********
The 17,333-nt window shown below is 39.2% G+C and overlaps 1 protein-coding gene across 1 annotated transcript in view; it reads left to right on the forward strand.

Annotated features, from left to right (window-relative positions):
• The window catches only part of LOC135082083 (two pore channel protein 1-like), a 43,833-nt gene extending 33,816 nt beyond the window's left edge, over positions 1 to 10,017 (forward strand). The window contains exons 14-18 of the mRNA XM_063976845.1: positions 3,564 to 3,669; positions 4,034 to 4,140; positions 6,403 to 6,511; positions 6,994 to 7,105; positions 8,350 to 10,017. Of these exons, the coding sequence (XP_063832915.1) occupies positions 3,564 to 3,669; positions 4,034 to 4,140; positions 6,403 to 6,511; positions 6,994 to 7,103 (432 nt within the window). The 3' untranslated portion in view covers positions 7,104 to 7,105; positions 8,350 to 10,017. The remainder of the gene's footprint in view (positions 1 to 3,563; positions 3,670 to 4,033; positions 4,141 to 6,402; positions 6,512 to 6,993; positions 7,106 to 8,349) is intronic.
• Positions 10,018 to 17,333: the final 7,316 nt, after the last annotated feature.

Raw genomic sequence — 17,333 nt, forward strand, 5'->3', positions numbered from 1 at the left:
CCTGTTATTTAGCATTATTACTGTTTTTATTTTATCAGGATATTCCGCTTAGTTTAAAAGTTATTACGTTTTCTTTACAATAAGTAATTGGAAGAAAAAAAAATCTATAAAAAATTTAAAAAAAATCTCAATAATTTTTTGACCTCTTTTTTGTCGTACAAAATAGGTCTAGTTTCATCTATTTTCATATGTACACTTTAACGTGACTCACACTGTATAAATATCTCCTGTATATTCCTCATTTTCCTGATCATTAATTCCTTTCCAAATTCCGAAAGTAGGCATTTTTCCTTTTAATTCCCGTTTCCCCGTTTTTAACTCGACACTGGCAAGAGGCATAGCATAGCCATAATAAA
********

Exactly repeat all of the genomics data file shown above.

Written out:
The 17,333-nt window shown below is 39.2% G+C and overlaps 1 protein-coding gene across 1 annotated transcript in view; it reads left to right on the forward strand.

Annotated features, from left to right (window-relative positions):
• The window catches only part of LOC135082083 (two pore channel protein 1-like), a 43,833-nt gene extending 33,816 nt beyond the window's left edge, over positions 1 to 10,017 (forward strand). The window contains exons 14-18 of the mRNA XM_063976845.1: positions 3,564 to 3,669; positions 4,034 to 4,140; positions 6,403 to 6,511; positions 6,994 to 7,105; positions 8,350 to 10,017. Of these exons, the coding sequence (XP_063832915.1) occupies positions 3,564 to 3,669; positions 4,034 to 4,140; positions 6,403 to 6,511; positions 6,994 to 7,103 (432 nt within the window). The 3' untranslated portion in view covers positions 7,104 to 7,105; positions 8,350 to 10,017. The remainder of the gene's footprint in view (positions 1 to 3,563; positions 3,670 to 4,033; positions 4,141 to 6,402; positions 6,512 to 6,993; positions 7,106 to 8,349) is intronic.
• Positions 10,018 to 17,333: the final 7,316 nt, after the last annotated feature.

Raw genomic sequence — 17,333 nt, forward strand, 5'->3', positions numbered from 1 at the left:
CCTGTTATTTAGCATTATTACTGTTTTTATTTTATCAGGATATTCCGCTTAGTTTAAAAGTTATTACGTTTTCTTTACAATAAGTAATTGGAAGAAAAAAAAATCTATAAAAAATTTAAAAAAAATCTCAATAATTTTTTGACCTCTTTTTTGTCGTACAAAATAGGTCTAGTTTCATCTATTTTCATATGTACACTTTAACGTGACTCACACTGTATAAATATCTCCTGTATATTCCTCATTTTCCTGATCATTAATTCCTTTCCAAATTCCGAAAGTAGGCATTTTTCCTTTTAATTCCCGTTTCCCCGTTTTTAACTCGACACTGGCAAGAGGCATAGCATAGCCATAATAAA